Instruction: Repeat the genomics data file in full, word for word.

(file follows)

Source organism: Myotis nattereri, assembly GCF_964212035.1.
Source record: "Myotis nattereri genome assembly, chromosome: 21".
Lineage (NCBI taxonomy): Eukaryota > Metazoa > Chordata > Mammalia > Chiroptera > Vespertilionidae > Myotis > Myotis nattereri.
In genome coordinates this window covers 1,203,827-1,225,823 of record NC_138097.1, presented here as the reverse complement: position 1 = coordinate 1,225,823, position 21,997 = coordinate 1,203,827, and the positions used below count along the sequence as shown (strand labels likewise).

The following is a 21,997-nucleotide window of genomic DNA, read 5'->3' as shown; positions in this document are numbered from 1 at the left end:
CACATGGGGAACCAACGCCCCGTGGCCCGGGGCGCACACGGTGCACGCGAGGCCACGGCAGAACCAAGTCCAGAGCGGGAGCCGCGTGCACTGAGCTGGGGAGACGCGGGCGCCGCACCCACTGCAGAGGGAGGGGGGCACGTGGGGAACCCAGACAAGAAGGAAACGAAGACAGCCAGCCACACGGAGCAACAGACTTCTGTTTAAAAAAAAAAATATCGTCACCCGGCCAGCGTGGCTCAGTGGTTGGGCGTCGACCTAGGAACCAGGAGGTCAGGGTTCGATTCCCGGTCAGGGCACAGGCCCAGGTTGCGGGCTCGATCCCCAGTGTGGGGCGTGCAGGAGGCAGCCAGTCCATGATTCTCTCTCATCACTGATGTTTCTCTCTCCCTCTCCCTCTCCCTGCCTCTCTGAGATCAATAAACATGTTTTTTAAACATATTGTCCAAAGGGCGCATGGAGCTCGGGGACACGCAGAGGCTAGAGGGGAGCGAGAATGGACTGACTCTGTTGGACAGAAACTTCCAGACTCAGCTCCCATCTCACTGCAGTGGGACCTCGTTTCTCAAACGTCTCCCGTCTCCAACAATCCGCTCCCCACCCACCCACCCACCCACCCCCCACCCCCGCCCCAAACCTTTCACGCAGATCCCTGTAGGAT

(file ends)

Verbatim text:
Source organism: Myotis nattereri, assembly GCF_964212035.1.
Source record: "Myotis nattereri genome assembly, chromosome: 21".
Lineage (NCBI taxonomy): Eukaryota > Metazoa > Chordata > Mammalia > Chiroptera > Vespertilionidae > Myotis > Myotis nattereri.
In genome coordinates this window covers 1,203,827-1,225,823 of record NC_138097.1, presented here as the reverse complement: position 1 = coordinate 1,225,823, position 21,997 = coordinate 1,203,827, and the positions used below count along the sequence as shown (strand labels likewise).

The following is a 21,997-nucleotide window of genomic DNA, read 5'->3' as shown; positions in this document are numbered from 1 at the left end:
CACATGGGGAACCAACGCCCCGTGGCCCGGGGCGCACACGGTGCACGCGAGGCCACGGCAGAACCAAGTCCAGAGCGGGAGCCGCGTGCACTGAGCTGGGGAGACGCGGGCGCCGCACCCACTGCAGAGGGAGGGGGGCACGTGGGGAACCCAGACAAGAAGGAAACGAAGACAGCCAGCCACACGGAGCAACAGACTTCTGTTTAAAAAAAAAAATATCGTCACCCGGCCAGCGTGGCTCAGTGGTTGGGCGTCGACCTAGGAACCAGGAGGTCAGGGTTCGATTCCCGGTCAGGGCACAGGCCCAGGTTGCGGGCTCGATCCCCAGTGTGGGGCGTGCAGGAGGCAGCCAGTCCATGATTCTCTCTCATCACTGATGTTTCTCTCTCCCTCTCCCTCTCCCTGCCTCTCTGAGATCAATAAACATGTTTTTTAAACATATTGTCCAAAGGGCGCATGGAGCTCGGGGACACGCAGAGGCTAGAGGGGAGCGAGAATGGACTGACTCTGTTGGACAGAAACTTCCAGACTCAGCTCCCATCTCACTGCAGTGGGACCTCGTTTCTCAAACGTCTCCCGTCTCCAACAATCCGCTCCCCACCCACCCACCCACCCACCCCCCACCCCCGCCCCAAACCTTTCACGCAGATCCCTGTAGGAT